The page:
Over time I’ve had many people admit that they didn't find training to be enjoyable like they used to. Usually, it’s from someone who’s been training for several years and was initially obsessed with training. They’ve trained hard, made good progress, and had times where all they could think about was the next time they could go to the gym. They inevitably hit a spot where the excitement and enjoyment feels like it has all but disappeared. Maybe progress has stalled for a while. Maybe life stress has made it difficult to get out of bed, let alone go to the gym. Maybe priorities changed, and the time that used to be allotted to the gym is filled with other things that now you consider more important.
No matter what the reason, I’ve seen a lot of people discouraged (and sometimes embarrassed) when they hit this point in training. But I’m here to tell you that not only is it OK, but it’s pretty standard for any lifter who sticks with this for the long run.
Here are a few suggestions:
1. Take a Break From Competition
It’s not uncommon for lifters to compete extremely frequently in the beginning. When progress is coming fast, and training is shiny and new, it can be tempting to compete every few months. Eventually, this can lead to some serious mental and physical burnout, and as much as everyone hates to take time away from the barbell, the stronger you get, the more it’s necessary. If you’re constantly competing, try taking a break from the squat, bench, and deadlift for at least a few weeks. Give your body and mind a break and allow yourself time to feel “hungry” for training and competing again.
On the flip side, if you haven’t competed and have only been focusing on your gym PRs and what you can put on Instagram, maybe it’s time to pick a meet and put some skin in the game. It’s amazing how picking a meet changes training. Having a competition in the future can suddenly give meaning to training in a way you didn’t have before. You don’t need to set any records or win any awards; you need to show up and put your hard work in front of those three judges. You’ll learn a lot, and your training cycle following your first meet will be a renewed experience.
3. Train Differently
Along the same lines as competing too frequently, if you’ve been hammering the same lifts for a long time (trying to go heavier and heavier without a long term strategy) don’t be afraid to re-evaluate your program. Try training differently altogether. It’s amazing what a few months of a powerlifter training like a bodybuilder, or vice versa, can do for the mental and physical state of a lifter. It can pay off in multiple ways and help you get hungry again for your original goal.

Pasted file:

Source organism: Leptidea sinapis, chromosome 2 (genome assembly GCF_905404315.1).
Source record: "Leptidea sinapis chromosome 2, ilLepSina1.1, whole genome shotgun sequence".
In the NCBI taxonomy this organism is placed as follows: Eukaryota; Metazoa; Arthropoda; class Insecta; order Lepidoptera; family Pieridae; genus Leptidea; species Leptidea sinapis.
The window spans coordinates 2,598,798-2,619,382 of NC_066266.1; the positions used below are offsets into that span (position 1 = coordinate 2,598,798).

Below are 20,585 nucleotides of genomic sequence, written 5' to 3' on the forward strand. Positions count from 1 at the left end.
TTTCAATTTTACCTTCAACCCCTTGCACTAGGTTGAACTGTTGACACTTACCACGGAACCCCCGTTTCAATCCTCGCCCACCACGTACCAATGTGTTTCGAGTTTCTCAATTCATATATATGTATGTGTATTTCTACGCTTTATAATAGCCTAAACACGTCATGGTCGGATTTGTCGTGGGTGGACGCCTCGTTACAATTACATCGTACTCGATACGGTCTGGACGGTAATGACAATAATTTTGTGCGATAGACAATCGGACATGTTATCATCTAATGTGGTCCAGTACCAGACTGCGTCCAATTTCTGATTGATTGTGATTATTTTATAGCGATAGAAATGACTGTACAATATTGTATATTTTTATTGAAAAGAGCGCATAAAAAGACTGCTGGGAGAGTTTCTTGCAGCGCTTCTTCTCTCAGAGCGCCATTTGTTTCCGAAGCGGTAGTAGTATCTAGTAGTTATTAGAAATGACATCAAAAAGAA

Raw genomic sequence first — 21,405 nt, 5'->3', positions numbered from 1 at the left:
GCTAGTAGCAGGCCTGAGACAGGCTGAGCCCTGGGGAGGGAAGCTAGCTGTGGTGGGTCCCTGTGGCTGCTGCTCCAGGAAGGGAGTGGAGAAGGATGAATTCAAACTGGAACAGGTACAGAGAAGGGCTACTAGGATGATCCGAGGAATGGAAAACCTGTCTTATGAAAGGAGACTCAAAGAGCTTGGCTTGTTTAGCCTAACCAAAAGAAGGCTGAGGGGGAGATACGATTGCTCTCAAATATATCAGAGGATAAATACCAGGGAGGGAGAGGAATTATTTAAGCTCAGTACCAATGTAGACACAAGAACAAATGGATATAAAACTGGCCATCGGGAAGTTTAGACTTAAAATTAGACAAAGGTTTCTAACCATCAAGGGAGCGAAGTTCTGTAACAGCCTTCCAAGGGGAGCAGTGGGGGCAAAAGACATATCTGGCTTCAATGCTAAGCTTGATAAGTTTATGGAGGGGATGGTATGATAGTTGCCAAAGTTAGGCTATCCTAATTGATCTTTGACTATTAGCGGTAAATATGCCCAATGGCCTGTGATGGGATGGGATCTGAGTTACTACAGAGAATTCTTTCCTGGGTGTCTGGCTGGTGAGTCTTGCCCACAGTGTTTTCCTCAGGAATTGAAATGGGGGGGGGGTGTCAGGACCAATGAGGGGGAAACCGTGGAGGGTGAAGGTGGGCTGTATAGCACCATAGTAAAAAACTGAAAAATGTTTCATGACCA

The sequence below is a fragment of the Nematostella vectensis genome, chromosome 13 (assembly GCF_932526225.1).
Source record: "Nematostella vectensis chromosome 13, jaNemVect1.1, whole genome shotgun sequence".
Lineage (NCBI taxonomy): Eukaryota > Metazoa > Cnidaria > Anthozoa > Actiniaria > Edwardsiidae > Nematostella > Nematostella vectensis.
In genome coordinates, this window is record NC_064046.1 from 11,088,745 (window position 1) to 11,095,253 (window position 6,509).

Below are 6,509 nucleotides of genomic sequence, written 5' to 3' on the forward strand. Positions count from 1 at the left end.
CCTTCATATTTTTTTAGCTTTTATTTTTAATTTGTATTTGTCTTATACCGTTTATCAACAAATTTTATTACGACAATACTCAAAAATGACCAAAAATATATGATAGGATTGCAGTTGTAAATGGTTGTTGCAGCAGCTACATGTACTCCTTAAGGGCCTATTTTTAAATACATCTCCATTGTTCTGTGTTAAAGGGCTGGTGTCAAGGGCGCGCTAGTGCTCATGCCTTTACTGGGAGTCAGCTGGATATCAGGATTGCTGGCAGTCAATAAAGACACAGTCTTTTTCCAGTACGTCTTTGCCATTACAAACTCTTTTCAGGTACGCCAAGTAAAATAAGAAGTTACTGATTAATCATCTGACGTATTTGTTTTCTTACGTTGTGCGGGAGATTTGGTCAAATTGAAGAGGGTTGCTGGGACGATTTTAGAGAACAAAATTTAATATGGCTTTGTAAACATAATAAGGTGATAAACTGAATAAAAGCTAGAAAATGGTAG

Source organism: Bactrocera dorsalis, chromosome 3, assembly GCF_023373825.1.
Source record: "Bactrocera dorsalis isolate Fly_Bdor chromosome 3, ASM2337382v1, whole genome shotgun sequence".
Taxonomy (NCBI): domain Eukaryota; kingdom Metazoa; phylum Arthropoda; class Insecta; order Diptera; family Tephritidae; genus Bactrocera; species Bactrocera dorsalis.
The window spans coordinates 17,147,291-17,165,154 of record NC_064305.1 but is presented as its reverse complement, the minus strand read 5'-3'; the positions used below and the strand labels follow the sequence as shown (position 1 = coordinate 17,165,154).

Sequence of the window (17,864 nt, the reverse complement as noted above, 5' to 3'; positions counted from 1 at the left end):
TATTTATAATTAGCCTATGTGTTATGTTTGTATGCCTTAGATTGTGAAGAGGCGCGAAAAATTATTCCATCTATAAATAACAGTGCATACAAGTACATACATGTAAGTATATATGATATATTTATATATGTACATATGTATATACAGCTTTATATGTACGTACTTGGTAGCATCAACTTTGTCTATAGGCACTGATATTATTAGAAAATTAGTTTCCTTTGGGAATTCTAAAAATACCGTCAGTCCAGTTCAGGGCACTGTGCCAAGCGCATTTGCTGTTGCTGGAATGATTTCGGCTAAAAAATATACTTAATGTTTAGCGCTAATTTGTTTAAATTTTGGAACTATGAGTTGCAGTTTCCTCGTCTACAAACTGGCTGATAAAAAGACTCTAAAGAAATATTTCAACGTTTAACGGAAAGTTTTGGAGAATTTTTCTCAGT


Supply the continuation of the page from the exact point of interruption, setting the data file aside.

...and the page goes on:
4. Be Honest
Are you not enjoying training because you aren’t enjoying the training itself? Or are you not enjoying it because you’re comparing yourself to other lifters, are unhappy with your progress, or life around training has changed? Maybe in college you could lift for hours on end every day of the week, but now that you have a busier job or a family (or both), it’s not feasible. Make sure your goals and training plan fits your priorities and is realistic. Otherwise, you’ll be spinning your wheels in constant frustration.
5. Avoid the All-or-Nothing Mentality
I see many lifters go from being obsessed with lifting and training seven days a week to not training at all. The tricky part of letting emotions completely fuel your training is that your program has no leg to stand on when those emotions are gone (even temporarily). There are times in your life where training will take a back seat to numerous other things, and that’s OK. I would resist, however, the temptation to not train at all. Even if it’s doing push-ups, chin-ups, and walking around the block, doing some exercise will benefit you physically and mentally in countless ways. Especially if your lack of desire to train is linked to depression or something similar, I would try and keep doing something, no matter how small it may seem (and be sure to address the issues that are deeper than training).
6. Stop Worrying
The ideas I shared above can help renew your motivation for training, but at the end of the day, there are times when you aren’t going to be motivated. This is where the "discipline over motivation" mantra needs to take over, and this is the benefit of making sure you have a simple, sustainable program. Carve out the stuff you don’t need, stick to the basics, and pick a frequency that fits your lifestyle. Once you’ve done that, just put yourself in cruise control and chip away one day at a time. As I mentioned in the paragraph above, even if it’s a super simple program and 30-45 minutes in the gym (or in your home gym), the discipline to continue training even when you aren’t motivated is priceless. Hang in there and keep moving forward—it will pay off.